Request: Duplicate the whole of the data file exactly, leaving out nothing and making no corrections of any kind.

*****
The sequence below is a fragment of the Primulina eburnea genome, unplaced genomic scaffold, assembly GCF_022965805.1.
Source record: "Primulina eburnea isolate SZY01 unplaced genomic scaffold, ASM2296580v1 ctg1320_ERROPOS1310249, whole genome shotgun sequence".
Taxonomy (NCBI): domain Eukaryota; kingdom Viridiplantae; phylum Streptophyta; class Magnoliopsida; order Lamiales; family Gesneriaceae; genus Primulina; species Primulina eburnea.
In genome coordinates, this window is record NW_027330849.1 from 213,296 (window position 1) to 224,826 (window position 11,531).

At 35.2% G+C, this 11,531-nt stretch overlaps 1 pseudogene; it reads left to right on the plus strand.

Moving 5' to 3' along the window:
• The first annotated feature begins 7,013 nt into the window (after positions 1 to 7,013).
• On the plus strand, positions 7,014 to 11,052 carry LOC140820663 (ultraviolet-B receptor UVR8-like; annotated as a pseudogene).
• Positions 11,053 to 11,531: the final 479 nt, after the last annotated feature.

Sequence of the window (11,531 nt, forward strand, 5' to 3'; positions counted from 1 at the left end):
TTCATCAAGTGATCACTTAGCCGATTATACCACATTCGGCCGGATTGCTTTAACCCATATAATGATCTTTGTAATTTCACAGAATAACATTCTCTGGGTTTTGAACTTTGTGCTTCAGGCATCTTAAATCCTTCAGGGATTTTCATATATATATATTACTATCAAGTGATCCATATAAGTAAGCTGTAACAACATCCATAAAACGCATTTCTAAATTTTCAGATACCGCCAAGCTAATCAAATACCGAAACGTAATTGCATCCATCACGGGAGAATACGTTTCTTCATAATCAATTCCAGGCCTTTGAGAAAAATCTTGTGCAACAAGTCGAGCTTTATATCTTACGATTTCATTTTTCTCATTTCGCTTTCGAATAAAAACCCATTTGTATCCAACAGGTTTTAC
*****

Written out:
The sequence below is a fragment of the Primulina eburnea genome, unplaced genomic scaffold, assembly GCF_022965805.1.
Source record: "Primulina eburnea isolate SZY01 unplaced genomic scaffold, ASM2296580v1 ctg1320_ERROPOS1310249, whole genome shotgun sequence".
Taxonomy (NCBI): domain Eukaryota; kingdom Viridiplantae; phylum Streptophyta; class Magnoliopsida; order Lamiales; family Gesneriaceae; genus Primulina; species Primulina eburnea.
In genome coordinates, this window is record NW_027330849.1 from 213,296 (window position 1) to 224,826 (window position 11,531).

At 35.2% G+C, this 11,531-nt stretch overlaps 1 pseudogene; it reads left to right on the plus strand.

Moving 5' to 3' along the window:
• The first annotated feature begins 7,013 nt into the window (after positions 1 to 7,013).
• On the plus strand, positions 7,014 to 11,052 carry LOC140820663 (ultraviolet-B receptor UVR8-like; annotated as a pseudogene).
• Positions 11,053 to 11,531: the final 479 nt, after the last annotated feature.

Sequence of the window (11,531 nt, forward strand, 5' to 3'; positions counted from 1 at the left end):
TTCATCAAGTGATCACTTAGCCGATTATACCACATTCGGCCGGATTGCTTTAACCCATATAATGATCTTTGTAATTTCACAGAATAACATTCTCTGGGTTTTGAACTTTGTGCTTCAGGCATCTTAAATCCTTCAGGGATTTTCATATATATATATTACTATCAAGTGATCCATATAAGTAAGCTGTAACAACATCCATAAAACGCATTTCTAAATTTTCAGATACCGCCAAGCTAATCAAATACCGAAACGTAATTGCATCCATCACGGGAGAATACGTTTCTTCATAATCAATTCCAGGCCTTTGAGAAAAATCTTGTGCAACAAGTCGAGCTTTATATCTTACGATTTCATTTTTCTCATTTCGCTTTCGAATAAAAACCCATTTGTATCCAACAGGTTTTAC